Another problem is that ink is not a homogeneous product. It is not as if once the product has been made, one and all can use. One is told that the ink used in a gel pen to the ink used in an ink pen to the ink used in print to the ink in printers, they are all different. Then there is laser printer and ink jet printers. “The ink used in gloss and matt paper for magazines are different as well. The ink for each will need to be custom made. It will then need to be tested. While I may say that we have the solution at the macro level but at the micro level, it is not as if a newspaper can buy the ink and use it tomorrow. There are 10 different types of ink and each has a gestation period,” Kaushik says and tells you that at present the pens that are available in over 40 countries are marker pens that artists use. These pens have been tested in different environments.
For now, the company is in talks with a few newspapers around the world to use this ink and go for cold testing. But, he tells you, this is a long process. Does it mean that a few years down the line we can use these pens for say signing your name on a cheque? Well, definitely — sooner than later.
He tells you that the best work for the Government is to concentrate on policy-making. “Of course, there are certain things that only the Government can do. The job of the private entrepreneurs is to help people change their habits. If using a taxi pool can make it easy to reduce carbon footprint that is good. The only thing that the Government needs to do is not make taxi pool illegal. The same holds true for us,” Kaushik says.
From scrap to art
From fancy rugs to carpets to poufs and to pillows, everyone wants the best of the decor for their homes. Decorating our homes with these and neglecting the environment is our guilty pleasure. But, what if we tell you that you can show-off all these items without feeling ashamed of destroying the nature with those non-biodegradable decorative villains. Yes, you read that right. An international home fashion brand — The Rug Republic is playing an eco-warrior by converting recycled plastic into trendy carpets, rugs and poufs.
This is not all. Millions of plastic bottles reach the waste traders every year. This in itself is a large number, contributing towards a sustainable future.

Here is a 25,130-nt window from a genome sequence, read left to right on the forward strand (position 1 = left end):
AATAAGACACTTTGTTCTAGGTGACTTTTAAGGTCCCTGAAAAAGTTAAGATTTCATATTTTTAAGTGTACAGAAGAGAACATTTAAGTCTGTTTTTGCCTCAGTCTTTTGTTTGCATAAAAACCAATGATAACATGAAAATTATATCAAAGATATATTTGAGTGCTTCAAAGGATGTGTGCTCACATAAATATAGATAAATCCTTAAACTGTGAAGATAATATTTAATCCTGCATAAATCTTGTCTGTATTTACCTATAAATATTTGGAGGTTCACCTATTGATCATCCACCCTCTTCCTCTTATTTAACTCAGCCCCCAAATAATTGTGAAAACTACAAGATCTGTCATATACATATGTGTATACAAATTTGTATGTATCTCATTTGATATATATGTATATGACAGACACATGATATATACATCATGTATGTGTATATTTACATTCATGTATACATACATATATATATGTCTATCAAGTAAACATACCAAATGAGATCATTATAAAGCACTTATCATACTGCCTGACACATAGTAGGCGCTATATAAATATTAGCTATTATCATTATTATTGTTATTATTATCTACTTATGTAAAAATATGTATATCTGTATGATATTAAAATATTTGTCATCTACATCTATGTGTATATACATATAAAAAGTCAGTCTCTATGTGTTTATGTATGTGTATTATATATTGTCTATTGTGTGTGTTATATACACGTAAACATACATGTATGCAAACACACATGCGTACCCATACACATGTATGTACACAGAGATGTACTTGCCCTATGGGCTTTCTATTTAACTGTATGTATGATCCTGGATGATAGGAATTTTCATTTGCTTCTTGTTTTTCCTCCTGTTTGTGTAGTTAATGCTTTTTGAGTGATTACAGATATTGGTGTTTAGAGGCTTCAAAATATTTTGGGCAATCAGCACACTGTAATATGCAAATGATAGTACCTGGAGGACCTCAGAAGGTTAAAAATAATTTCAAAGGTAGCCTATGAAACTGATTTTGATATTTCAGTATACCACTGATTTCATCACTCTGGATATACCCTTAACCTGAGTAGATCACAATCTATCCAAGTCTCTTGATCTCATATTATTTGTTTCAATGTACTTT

The brainchild of Aditya Gupta, a 50-year-old Delhi-based businessman, the brand was launched in 2013. However, it is not Aditya who was the mastermind of this business. The original idea of making carpets was of his parents, JK Gupta and Meenakshi Gupta, who started a small carpet making operation in Meerut back in 1983. Little did they know that the unit which they had set up in their garage with six weavers, will one day turn into an industry leader, directly or indirectly supporting around 5,000 families, and supplying rugs to more than 80 countries.
“The reason why I chose the name — The Rug Republic is because I wanted something peppy, universal and young. And this name fits in well. It was meant to convey that we have home fashion for everyone,” Gupta tells you.
The idea behind launching the brand was to create a brand of Indian handmade contemporary rugs. And the reason why Gupta decided to take the eco-friendly route was because he wanted to stick to the company’s philosophy of “Rethink, Rediscover, Renew”. “Today’s consumer prefers products with a story and soul. This dictate their buying decisions and choices. Style, quality and service are not the only differentiators. We are a conscious company — the first to be ISO140001 certified, which means you can prove to your stakeholders, customers and staff that you are aware of your environmental obligations and are looking to reduce your environmental impact. The recycled products fit into our ethos as well as are aligned with the market forces. I thrive for creativity and this was just the right option,” he says.
The whole process of turning waste plastic into rugs and carpets consists of a few steps and is quite simple. First, the plastic bottles are collected and sent to the waste traders. Second, the metal caps, rings, PVC labels are removed from these bottles as they cause problem downstream. Third, the bailing machines, then compress and crush them into bales. Fourth, a truckload of bales then reaches the recycling facility where the bottles are shredded, washed dried, resulting in ‘washed flakes’. Fifth, spinning units use these washed flakes to make yarn — which is then used in making rugs.
The cost of these rugs and carpets varies between Rs 400-Rs 1,000 per sq ft depending upon the design and style.